Don't bypass Fayetteville, West Virginia, or you'll miss a real charmer

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FAYETTEVILLE, W.Va. -- It has a history dating to the great coal boom of the late 19th century, not to mention a gorgeous Romanesque Revival courthouse that's listed on the National Register of Historic Places. And the handcrafted pizza at Pies & Pints a few blocks south of the Queen Anne-style Morris Harvey House B&B -- one of the first residences in town with running water -- is almost good enough to die for.

Yet get a green light at Tudor's Biscuit World on Route 19 in this quaint little town near the New River Gorge and you just might blow past it, completely unaware of its homespun charms.

Most who travel here for an outdoor adventure rest up at the familiar chain restaurants and motels. Downtown Fayetteville, which this month made Outside magazine's Best Towns 2010 list (runner-up for whitewater playgrounds) and is just a couple blocks off Route 19 at that intersection, is another option.

The town (population: 2,677) is probably best known for its proximity to the 3,030-foot-long bridge that spans West Virginia's most famous river; with several outfitters, it's also a hit with the 20-somethings who work as river guides during the rafting season. I'd argue Fayetteville is a destination in itself, even if all you have time for is a quick meal before heading home after an afternoon of zip-lining or mountain biking.

Take the menu at Pies & Pints. You're not going to find marinated pulled pork or Thai curry sauce among the toppings at Pizza Hut. Nor will you find a variety of imported and craft brews. Ethnic eateries include Gumbo's Cajun Restaurant on South Court Street (closed Mon.), makers of authentic Cajun low country cuisine, and Diogi's Mexican Grill and Cantina on North Court Street, home to a Cinco de Mayo burrito-eating contest and $4 happy-hour margaritas. For breakfast or lunch, head to Cathedral Cafe, a favorite local gathering spot and post-trail hangout (the whole-grain pancakes and French toast are awesome). It's in a turn-of-the-century church with cathedral ceilings and high-speed Internet access.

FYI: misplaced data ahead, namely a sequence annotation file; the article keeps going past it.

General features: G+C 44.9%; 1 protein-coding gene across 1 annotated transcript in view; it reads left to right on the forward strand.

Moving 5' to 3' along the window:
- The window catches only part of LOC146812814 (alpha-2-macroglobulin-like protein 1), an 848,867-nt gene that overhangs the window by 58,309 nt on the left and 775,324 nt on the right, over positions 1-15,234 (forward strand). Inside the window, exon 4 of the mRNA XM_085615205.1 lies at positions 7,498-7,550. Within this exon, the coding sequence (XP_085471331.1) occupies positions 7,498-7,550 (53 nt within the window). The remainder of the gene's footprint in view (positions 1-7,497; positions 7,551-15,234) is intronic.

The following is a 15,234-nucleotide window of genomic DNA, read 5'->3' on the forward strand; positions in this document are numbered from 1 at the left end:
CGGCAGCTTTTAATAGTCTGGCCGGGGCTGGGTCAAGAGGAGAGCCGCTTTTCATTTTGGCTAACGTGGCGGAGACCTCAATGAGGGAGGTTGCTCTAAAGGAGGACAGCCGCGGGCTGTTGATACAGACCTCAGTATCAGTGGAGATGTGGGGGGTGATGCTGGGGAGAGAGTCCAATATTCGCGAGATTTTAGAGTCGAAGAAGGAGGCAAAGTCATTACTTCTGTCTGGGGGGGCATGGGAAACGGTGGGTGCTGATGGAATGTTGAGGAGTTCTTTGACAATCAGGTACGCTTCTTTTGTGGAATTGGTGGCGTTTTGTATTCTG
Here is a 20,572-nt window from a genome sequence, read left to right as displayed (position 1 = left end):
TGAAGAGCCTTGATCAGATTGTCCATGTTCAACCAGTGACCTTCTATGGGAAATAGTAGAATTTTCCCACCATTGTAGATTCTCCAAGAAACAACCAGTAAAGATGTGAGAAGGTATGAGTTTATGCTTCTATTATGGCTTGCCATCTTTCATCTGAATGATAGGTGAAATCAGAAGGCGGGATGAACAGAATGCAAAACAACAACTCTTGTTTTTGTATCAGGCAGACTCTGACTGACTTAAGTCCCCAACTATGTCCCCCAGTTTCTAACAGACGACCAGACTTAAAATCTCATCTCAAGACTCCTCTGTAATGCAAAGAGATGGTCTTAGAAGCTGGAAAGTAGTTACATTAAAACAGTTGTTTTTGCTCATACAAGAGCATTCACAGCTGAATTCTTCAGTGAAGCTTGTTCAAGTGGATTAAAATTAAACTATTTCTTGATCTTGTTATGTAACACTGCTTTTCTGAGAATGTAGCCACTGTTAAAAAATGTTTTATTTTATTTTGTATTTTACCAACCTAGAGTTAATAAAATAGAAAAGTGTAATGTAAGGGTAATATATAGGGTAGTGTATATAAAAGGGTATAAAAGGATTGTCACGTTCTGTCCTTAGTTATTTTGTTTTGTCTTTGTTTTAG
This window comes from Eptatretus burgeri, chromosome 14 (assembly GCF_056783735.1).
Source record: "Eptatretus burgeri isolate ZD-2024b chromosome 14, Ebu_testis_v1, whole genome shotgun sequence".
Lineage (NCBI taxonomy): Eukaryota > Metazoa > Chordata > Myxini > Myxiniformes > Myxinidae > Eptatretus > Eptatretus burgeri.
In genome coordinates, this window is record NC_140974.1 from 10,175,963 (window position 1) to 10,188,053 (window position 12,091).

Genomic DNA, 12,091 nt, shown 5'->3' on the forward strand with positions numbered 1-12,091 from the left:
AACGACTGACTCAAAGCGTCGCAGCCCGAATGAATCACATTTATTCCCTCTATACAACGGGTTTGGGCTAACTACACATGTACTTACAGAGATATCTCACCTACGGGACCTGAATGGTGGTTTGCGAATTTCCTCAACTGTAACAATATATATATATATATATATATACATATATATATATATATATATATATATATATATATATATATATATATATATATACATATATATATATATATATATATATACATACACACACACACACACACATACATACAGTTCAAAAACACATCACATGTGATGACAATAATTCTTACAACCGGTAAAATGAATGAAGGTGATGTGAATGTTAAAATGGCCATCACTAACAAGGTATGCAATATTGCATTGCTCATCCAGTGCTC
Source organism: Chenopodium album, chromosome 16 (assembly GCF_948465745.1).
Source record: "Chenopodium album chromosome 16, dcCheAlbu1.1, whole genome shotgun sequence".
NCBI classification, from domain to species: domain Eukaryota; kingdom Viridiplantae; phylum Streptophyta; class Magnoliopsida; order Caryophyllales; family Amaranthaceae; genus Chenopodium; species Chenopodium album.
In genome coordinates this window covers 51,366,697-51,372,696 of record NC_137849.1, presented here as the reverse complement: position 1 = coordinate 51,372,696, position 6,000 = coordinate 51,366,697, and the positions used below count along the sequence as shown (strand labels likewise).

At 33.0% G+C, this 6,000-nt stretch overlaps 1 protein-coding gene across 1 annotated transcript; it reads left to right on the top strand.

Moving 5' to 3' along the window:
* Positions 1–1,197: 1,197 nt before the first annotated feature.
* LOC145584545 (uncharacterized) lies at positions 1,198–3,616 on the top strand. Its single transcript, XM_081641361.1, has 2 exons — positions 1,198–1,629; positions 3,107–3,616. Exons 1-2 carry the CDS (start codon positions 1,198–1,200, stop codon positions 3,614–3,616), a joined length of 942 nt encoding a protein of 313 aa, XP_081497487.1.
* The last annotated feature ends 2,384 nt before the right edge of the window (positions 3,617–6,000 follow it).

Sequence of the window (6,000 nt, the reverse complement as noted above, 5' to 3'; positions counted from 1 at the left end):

If you're able to linger, there's plentiful shopping. Trillium Gifts (128 S. Court St.) sells handmade glassware, pottery and jewelry made by West Virginia artisans. So does Studio B Gallery & Wine Shop (309 Keller Ave.) along with local and organic wines. New River Antique Mall, next to the post office at 100 High St., is an antiquer's delight, housing 34 vendors selling sports memorabilia, furniture, antiques and other collectibles.

Rather take in a play? Historic Fayetteville Theatre, the town's original movie theater, offers live theater. Evening performances begin at 8 p.m. and cost $10 for adults and $7 for seniors and children 12 and under. Find a schedule at historicfayettetheatre.com.

Lodging includes tent and RV camping and cabin rentals at New River Gorge Preserve (newrivergorgepreserve.com) and quaint bed and breakfasts. Furnished with antiques, the lovingly restored 1902 Morris Harvey House (morrisharveyhouse.com) was once a parsonage for Methodist ministers. The 22-room Historic White Horse B&B (102 Fayette Ave., historicwhitehorse.net) was built in 1906 for Fayette County Sheriff E.B. Hawkins using prison labor.

Information: www.visitfayettevillewv.com or 1-304-574-1500.


Gretchen McKay: gmckay@post-gazette.com or 412-263-1419.


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